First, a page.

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Helpful Plant Hardiness

Helpful Plant Hardiness

Have you ever wondered how trees stay alive during our torrid winters? While we’re able to bundle up against the cold weather, trees are left vulnerable outside against the harsh elements. So how do they stay protected enough to bloom again in the spring? This is where plant hardiness comes into play.

But what exactly is plant hardiness? While a plant’s overall health is usually the best indicator to see if and how it survives winter, plant hardiness is more of a descriptor of a plant’s ability to survive adverse growing conditions, such as the dry, frigid winters we get here in Colorado.

We’ve mentioned before why some leaves change color in autumn, and how chlorophyll production slowly stops as part of the tree’s natural cycle into dormancy. But that’s only the start of how a tree prepares itself for winter. This is where a plant’s hardiness comes into play.

During autumn, a tree can sense the dwindling temperatures and shorter days so it starts to store its energy in the root system as the cells in the bark harden to insulate itself against the bitter winter days. The more hardening in a tree’s bark, the more it becomes cold-hardy, preserving it from freezing. 

Understanding plant hardiness is also important when it comes to planting. Arborists are also fondly referred to as tree doctors, so we want to help you plant the right tree in the right place so it can grow and thrive and we can all enjoy the benefits of healthy trees.

Plant Hardiness Map

plant hardiness zone map

In fact, we’re able to use a plant hardiness zone map to determine what species of trees will do well in certain areas. 

For instance, a tropical tree wouldn’t do well in our weather conditions due to its need for year-round rain and warmth. On the opposite end of the spectrum, oaks wouldn’t thrive in the tropics as they do better in well-drained, acidic soil. 

So before you plant, you’ll want to check not just a plant’s hardiness to see if it’s the best choice to add to your yard but take into consideration what natural elements your tree is designed to handle.

Since the zone’s map’s update in 2012, zones have shifted north, so here’s the most recently updated map so you can see what our plant hardiness zones look like and how to properly prep your yard and trees to thrive in the area.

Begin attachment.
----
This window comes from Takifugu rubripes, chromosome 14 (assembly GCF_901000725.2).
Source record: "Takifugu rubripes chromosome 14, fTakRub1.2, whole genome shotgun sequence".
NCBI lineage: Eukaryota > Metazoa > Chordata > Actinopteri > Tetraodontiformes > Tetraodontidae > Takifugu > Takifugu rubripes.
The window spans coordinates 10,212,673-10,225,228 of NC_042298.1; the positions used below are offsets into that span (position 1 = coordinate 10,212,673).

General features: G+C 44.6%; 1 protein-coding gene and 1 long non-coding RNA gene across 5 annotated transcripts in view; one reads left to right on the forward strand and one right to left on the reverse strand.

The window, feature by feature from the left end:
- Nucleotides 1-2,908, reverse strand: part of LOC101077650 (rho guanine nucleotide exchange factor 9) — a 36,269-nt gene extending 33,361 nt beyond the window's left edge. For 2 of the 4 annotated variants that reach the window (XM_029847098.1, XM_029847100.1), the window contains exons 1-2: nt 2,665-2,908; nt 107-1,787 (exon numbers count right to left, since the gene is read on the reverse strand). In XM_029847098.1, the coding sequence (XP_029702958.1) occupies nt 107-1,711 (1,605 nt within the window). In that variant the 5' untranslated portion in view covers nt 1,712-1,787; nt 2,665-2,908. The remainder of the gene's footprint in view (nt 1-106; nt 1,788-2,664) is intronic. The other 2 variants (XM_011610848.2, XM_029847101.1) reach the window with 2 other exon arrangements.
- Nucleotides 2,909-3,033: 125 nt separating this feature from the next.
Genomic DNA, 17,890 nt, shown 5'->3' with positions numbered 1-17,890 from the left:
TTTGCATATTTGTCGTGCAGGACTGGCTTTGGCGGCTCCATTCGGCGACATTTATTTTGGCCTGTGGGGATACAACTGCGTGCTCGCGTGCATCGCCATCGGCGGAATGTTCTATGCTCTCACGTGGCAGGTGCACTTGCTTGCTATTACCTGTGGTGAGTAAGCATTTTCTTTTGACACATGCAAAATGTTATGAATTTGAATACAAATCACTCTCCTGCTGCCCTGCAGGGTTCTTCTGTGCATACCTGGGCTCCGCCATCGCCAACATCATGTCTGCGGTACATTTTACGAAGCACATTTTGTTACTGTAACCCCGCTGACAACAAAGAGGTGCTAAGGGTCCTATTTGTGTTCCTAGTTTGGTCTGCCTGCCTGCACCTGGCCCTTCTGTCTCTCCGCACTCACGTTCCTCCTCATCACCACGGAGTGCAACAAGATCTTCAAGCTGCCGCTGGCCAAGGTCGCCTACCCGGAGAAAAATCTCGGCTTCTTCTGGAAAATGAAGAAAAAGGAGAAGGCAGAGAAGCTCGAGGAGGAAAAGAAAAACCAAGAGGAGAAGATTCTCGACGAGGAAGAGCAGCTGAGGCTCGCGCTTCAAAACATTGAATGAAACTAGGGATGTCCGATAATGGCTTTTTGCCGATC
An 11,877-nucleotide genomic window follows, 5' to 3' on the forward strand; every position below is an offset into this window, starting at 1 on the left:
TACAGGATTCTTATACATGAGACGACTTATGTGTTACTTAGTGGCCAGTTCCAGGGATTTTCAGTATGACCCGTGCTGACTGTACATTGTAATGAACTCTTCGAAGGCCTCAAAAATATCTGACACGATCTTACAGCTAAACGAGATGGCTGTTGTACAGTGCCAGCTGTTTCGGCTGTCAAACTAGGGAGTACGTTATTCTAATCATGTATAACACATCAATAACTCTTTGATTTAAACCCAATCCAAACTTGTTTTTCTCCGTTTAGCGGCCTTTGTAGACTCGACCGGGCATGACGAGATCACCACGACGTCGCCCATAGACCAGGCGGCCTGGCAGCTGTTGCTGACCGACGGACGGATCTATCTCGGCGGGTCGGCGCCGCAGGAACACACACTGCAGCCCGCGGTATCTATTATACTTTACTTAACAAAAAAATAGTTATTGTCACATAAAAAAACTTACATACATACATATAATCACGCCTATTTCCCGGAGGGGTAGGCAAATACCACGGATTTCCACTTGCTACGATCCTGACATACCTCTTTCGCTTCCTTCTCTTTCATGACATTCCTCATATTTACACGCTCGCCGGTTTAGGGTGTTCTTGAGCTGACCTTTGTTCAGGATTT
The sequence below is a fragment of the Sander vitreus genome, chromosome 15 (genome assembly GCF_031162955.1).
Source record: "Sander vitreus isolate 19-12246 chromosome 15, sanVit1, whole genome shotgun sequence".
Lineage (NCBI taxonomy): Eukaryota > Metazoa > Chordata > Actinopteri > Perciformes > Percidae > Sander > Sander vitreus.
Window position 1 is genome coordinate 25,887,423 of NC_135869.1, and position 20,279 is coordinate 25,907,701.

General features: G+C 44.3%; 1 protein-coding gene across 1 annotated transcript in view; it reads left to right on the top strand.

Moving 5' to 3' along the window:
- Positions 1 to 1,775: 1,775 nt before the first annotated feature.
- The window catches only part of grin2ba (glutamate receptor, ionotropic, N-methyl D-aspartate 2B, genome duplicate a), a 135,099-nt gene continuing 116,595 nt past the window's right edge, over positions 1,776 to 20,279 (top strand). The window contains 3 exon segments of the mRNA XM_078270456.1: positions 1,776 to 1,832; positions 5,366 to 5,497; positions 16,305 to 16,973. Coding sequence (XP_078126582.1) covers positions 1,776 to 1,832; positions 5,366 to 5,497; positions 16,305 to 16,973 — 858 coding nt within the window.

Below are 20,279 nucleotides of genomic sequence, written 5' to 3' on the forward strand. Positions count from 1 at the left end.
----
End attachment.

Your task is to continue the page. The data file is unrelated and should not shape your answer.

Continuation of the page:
More than that, is your yard the best place for your desired tree? While we have a host of trees and other shrubs that are native to the Coloradan soil, they can still have a harder time establishing once planted or even have a harder time growing due to our harsher elements.

However, if you’re determined to maintain a diverse landscape in your yard, or are hoping to keep that elm or locust healthy, ArborScape has an array of extra treatments that can help your tree go that extra mile in our mile-high city.

For instance, we have a great deep root fertilizer. This treatment is a blend of nutrients and organized matter that acts as a stimulant to trees to promote root health in both the fall and spring; right before and after winter. 

The timing of this treatment is pertinent as the root health can take a sharp decline in the winter months, especially here in Colorado when the soil begins to freeze. It’s best to get this treatment before the first frost to ensure its hardiness despite the frigid temperatures.

So, if you’re concerned about the overall health of your trees, or have any questions about plant hardiness, give us a call at (303) 806-8733 for a free estimate by one of our certified arborists. They’re always happy to come by and check out your trees and make recommendations to ensure they thrive.

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